Nonfiction > Harvard Classics > Sir Thomas Malory > The Holy Grail
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Sir Thomas Malory (d. 1471).  The Holy Grail.
The Harvard Classics.  1909–14.
 
The Thirteenth Book
 
Chapter VIII
 
How Great Sorrow Was Made of the King and the Queen and Ladies for the Departing of the Knights, and How They Departed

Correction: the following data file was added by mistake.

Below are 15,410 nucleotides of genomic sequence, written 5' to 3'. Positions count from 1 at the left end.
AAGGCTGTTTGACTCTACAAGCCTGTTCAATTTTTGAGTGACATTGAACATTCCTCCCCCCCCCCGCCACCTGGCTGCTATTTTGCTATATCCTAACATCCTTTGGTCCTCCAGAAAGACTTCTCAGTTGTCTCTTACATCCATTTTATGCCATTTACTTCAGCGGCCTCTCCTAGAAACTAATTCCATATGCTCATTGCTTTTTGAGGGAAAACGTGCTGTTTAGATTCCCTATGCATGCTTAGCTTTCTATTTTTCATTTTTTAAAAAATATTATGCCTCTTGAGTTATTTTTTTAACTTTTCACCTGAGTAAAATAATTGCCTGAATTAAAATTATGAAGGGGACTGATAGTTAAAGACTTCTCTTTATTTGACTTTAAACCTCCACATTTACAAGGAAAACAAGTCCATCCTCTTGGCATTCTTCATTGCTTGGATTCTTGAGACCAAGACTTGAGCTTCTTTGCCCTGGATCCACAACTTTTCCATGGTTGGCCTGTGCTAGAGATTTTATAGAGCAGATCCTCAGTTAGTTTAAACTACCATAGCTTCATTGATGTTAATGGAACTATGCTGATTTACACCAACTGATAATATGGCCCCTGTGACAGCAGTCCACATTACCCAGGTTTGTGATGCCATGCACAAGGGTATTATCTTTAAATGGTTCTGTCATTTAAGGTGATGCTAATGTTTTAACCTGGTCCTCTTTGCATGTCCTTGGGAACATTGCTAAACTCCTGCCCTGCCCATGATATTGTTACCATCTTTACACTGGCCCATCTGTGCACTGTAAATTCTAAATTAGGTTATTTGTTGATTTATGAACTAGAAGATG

AND therewith the tears filled in his eyes. And then he said: Gawaine, Gawaine, ye have set me in great sorrow, for I have great doubt that my true fellowship shall never meet here more again. Ah, said Sir Launcelot, comfort yourself; for it shall be unto us a great honour and much more than if we died in any other places, for of death we be siccar. Ah, Launcelot, said the king, the great love that I have had unto you all the days of my life maketh me to say such doleful words; for never Christian king had never so many worthy men at his table as I have had this day at the Round Table, and that is my great sorrow. When the queen, ladies, and gentlewomen, wist these tidings, they had such sorrow and heaviness that there might no tongue tell it, for those knights had held them in honour and charity. But among all other Queen Guenever made great sorrow. I marvel, said she, my lord would suffer them to depart from him. Thus was all the court troubled for the love of the departition of those knights. And many of those ladies that loved knights would have gone with their lovers; and so had they done, had not an old knight come among them in religious clothing; and then he spake all on high and said: Fair lords, which have sworn in the quest of the Sangreal, thus sendeth you Nacien, the hermit, word, that none in this quest lead lady nor gentlewoman with him, for it is not to do in so high a service as they labour in; for I warn you plain, he that is not clean of his sins he shall not see the mysteries of our Lord Jesu Christ. And for this cause they left these ladies and gentlewomen. After this the queen came unto Galahad and asked him of whence he was, and of what country. He told her of whence he was. And son unto Launcelot, she said he was. As to that, he said neither yea or nay. So God me help, said the queen, of your father ye need not to shame you, for he is the goodliest knight, and of the best men of the world come, and of the strain of all parties, of kings. Wherefore ye ought of right to be, of your deeds, a passing good man; and certainly, she said, ye resemble him much. Then Sir Galahad was a little ashamed and said: Madam, sith ye know in certain, wherefore do ye ask it me? for he that is my father shall be known openly and all betimes. And then they went to rest them. And in the honour of the highness of Galahad he was led into King Arthur’s chamber, and there rested in his own bed. And as soon as it was day the king arose, for he had no rest of all that night for sorrow. Then he went unto Gawaine and to Sir Launcelot that were arisen for to hear mass. And then the king again said: Ah Gawaine, Gawaine, ye have betrayed me; for never shall my court be amended by you, but ye will never be sorry for me as I am for you. And therewith the tears began to run down by his visage. And therewith the king said: Ah, knight Sir Launcelot, I require thee thou counsel me, for I would that this quest were undone an it might be. Sir, said Sir Launcelot, ye saw yesterday so many worthy knights that then were sworn that they may not leave it in no manner of wise. That wot I well, said the king, but it shall so heavy me at their departing that I wot well there shall no manner of joy remedy me. And then the king and the queen went unto the minister. So anon Launcelot and Gawaine commanded their men to bring their arms. And when they all were armed save their shields and their helms, then they came to thier fellowship, which were all ready in the same wise, for to go to the minster to hear their service. Then after the service was done the king would wit how many had undertaken the quest of the Holy Grail; and to account them he prayed them all. Then found they by tale an hundred and fifty, and all were knights of the Round Table. And then they put on their helms an departed, and reommended them all wholly unto the queen: and there was weeping and great sorrow. Then the queen departed into her chamber so that no man should apperceive her great sorrows. When Sir Launcelot missed the queen he went into her chamber, and when she saw him she cried aloud: O Sir Launcelot, ye have betrayed me and put me to death, for to leave thus my lord. Ah, madam, said Sir Launcelot, I pray you be not displeased, for I shall come as soon as I may with my worship. Alas, said she, that ever I saw you; but he that suffered death upon the cross for all mankind be to you good conduct and safety, and all the whole fellowship. Right so departed Sir Launcelot, and found his fellowship that abode his coming. And so they mounted upon their horses and rode through the streets of Camelot; and there was weeping of the rich and poor, and the king turned away and might not speak for weeping. So within a while they came to a city, and a castle that hight Vagon. There they entered into the castle, and the lord of that castle was an old man that hight Vagon, and he was a good man of his living, and set open the gates, and made them all the good cheer that he might. And so on the morrow they were all accorded that they should depart every each from other; and then they departed on the morrow with weeping and mourning cheer, and every knight took the way that him best liked.  1
 

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